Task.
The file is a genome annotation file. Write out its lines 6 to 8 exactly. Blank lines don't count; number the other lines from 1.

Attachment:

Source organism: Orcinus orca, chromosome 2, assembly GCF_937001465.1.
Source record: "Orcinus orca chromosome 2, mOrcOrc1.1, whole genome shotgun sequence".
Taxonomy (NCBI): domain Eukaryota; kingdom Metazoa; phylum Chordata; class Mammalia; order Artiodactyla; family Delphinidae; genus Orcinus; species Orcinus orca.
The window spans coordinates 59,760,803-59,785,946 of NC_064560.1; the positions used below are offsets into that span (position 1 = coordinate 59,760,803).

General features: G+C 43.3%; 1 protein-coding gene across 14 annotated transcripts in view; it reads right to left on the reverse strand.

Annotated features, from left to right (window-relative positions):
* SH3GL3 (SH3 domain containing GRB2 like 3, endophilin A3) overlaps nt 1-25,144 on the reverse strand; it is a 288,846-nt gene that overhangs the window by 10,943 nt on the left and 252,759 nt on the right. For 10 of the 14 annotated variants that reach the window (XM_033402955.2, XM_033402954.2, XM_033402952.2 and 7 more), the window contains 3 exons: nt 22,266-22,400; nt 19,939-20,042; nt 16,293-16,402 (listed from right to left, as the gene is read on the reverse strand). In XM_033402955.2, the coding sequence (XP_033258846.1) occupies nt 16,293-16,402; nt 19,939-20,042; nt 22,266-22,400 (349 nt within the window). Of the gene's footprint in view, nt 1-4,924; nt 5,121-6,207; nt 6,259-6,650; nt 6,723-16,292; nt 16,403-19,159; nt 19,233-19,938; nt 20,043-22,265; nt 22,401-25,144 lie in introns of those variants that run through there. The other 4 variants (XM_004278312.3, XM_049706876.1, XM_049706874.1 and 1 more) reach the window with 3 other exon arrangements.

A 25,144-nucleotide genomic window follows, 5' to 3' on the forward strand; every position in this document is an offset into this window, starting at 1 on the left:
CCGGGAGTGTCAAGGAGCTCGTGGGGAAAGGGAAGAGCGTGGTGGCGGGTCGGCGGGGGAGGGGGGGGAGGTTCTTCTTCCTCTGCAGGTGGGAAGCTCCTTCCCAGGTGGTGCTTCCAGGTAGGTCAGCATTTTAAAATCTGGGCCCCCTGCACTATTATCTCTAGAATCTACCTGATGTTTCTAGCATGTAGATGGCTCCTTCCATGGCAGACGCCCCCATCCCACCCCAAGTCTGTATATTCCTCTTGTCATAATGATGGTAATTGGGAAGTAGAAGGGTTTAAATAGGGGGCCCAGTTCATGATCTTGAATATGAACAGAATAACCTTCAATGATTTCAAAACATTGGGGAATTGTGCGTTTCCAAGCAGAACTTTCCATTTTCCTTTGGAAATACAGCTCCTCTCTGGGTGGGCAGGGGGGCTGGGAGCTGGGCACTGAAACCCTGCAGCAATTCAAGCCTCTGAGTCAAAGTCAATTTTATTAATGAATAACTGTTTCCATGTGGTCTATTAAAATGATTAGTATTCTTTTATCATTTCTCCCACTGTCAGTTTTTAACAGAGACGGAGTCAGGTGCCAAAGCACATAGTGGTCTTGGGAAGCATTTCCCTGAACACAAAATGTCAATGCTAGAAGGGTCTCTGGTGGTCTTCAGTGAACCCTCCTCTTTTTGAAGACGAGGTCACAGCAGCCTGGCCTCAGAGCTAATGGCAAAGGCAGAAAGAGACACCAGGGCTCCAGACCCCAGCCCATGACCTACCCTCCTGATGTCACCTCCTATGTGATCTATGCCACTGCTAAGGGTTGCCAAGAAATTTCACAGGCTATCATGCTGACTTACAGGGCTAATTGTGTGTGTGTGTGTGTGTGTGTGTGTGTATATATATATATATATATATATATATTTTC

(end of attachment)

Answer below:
Annotated features, from left to right (window-relative positions):
* SH3GL3 (SH3 domain containing GRB2 like 3, endophilin A3) overlaps nt 1-25,144 on the reverse strand; it is a 288,846-nt gene that overhangs the window by 10,943 nt on the left and 252,759 nt on the right. For 10 of the 14 annotated variants that reach the window (XM_033402955.2, XM_033402954.2, XM_033402952.2 and 7 more), the window contains 3 exons: nt 22,266-22,400; nt 19,939-20,042; nt 16,293-16,402 (listed from right to left, as the gene is read on the reverse strand). In XM_033402955.2, the coding sequence (XP_033258846.1) occupies nt 16,293-16,402; nt 19,939-20,042; nt 22,266-22,400 (349 nt within the window). Of the gene's footprint in view, nt 1-4,924; nt 5,121-6,207; nt 6,259-6,650; nt 6,723-16,292; nt 16,403-19,159; nt 19,233-19,938; nt 20,043-22,265; nt 22,401-25,144 lie in introns of those variants that run through there. The other 4 variants (XM_004278312.3, XM_049706876.1, XM_049706874.1 and 1 more) reach the window with 3 other exon arrangements.

A 25,144-nucleotide genomic window follows, 5' to 3' on the forward strand; every position in this document is an offset into this window, starting at 1 on the left: